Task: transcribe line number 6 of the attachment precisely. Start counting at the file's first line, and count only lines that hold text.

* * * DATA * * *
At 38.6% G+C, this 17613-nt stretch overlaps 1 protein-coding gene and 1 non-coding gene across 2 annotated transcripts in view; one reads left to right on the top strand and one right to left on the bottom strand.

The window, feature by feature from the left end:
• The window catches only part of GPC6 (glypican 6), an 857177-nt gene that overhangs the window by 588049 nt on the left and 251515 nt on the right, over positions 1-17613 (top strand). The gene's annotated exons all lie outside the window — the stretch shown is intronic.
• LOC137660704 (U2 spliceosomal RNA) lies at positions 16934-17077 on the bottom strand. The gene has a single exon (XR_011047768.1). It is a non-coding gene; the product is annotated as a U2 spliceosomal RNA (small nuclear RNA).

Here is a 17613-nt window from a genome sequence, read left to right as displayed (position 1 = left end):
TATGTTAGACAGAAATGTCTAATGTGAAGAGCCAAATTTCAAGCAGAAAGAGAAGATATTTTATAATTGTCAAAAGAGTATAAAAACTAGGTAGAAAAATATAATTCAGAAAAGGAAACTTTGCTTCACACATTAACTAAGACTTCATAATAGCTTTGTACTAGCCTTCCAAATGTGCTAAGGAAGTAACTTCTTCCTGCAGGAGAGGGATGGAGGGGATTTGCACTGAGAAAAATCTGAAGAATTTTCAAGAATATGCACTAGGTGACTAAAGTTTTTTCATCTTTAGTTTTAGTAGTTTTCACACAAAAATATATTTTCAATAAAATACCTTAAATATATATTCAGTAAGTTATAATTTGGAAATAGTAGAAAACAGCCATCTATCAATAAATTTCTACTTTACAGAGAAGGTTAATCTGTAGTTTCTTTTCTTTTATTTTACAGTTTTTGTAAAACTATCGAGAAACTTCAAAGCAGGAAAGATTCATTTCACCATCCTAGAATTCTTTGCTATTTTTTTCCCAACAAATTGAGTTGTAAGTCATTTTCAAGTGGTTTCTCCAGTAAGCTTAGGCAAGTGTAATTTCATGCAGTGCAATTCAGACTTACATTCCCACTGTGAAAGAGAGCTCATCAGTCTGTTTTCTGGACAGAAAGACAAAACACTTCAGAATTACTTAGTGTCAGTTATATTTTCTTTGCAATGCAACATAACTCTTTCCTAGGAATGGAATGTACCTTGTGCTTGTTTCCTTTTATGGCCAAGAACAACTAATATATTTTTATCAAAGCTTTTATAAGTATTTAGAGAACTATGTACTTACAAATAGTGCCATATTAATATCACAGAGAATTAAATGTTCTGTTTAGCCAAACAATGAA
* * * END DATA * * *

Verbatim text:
TATGTTAGACAGAAATGTCTAATGTGAAGAGCCAAATTTCAAGCAGAAAGAGAAGATATTTTATAATTGTCAAAAGAGTATAAAAACTAGGTAGAAAAATATAATTCAGAAAAGGAAACTTTGCTTCACACATTAACTAAGACTTCATAATAGCTTTGTACTAGCCTTCCAAATGTGCTAAGGAAGTAACTTCTTCCTGCAGGAGAGGGATGGAGGGGATTTGCACTGAGAAAAATCTGAAGAATTTTCAAGAATATGCACTAGGTGACTAAAGTTTTTTCATCTTTAGTTTTAGTAGTTTTCACACAAAAATATATTTTCAATAAAATACCTTAAATATATATTCAGTAAGTTATAATTTGGAAATAGTAGAAAACAGCCATCTATCAATAAATTTCTACTTTACAGAGAAGGTTAATCTGTAGTTTCTTTTCTTTTATTTTACAGTTTTTGTAAAACTATCGAGAAACTTCAAAGCAGGAAAGATTCATTTCACCATCCTAGAATTCTTTGCTATTTTTTTCCCAACAAATTGAGTTGTAAGTCATTTTCAAGTGGTTTCTCCAGTAAGCTTAGGCAAGTGTAATTTCATGCAGTGCAATTCAGACTTACATTCCCACTGTGAAAGAGAGCTCATCAGTCTGTTTTCTGGACAGAAAGACAAAACACTTCAGAATTACTTAGTGTCAGTTATATTTTCTTTGCAATGCAACATAACTCTTTCCTAGGAATGGAATGTACCTTGTGCTTGTTTCCTTTTATGGCCAAGAACAACTAATATATTTTTATCAAAGCTTTTATAAGTATTTAGAGAACTATGTACTTACAAATAGTGCCATATTAATATCACAGAGAATTAAATGTTCTGTTTAGCCAAACAATGAA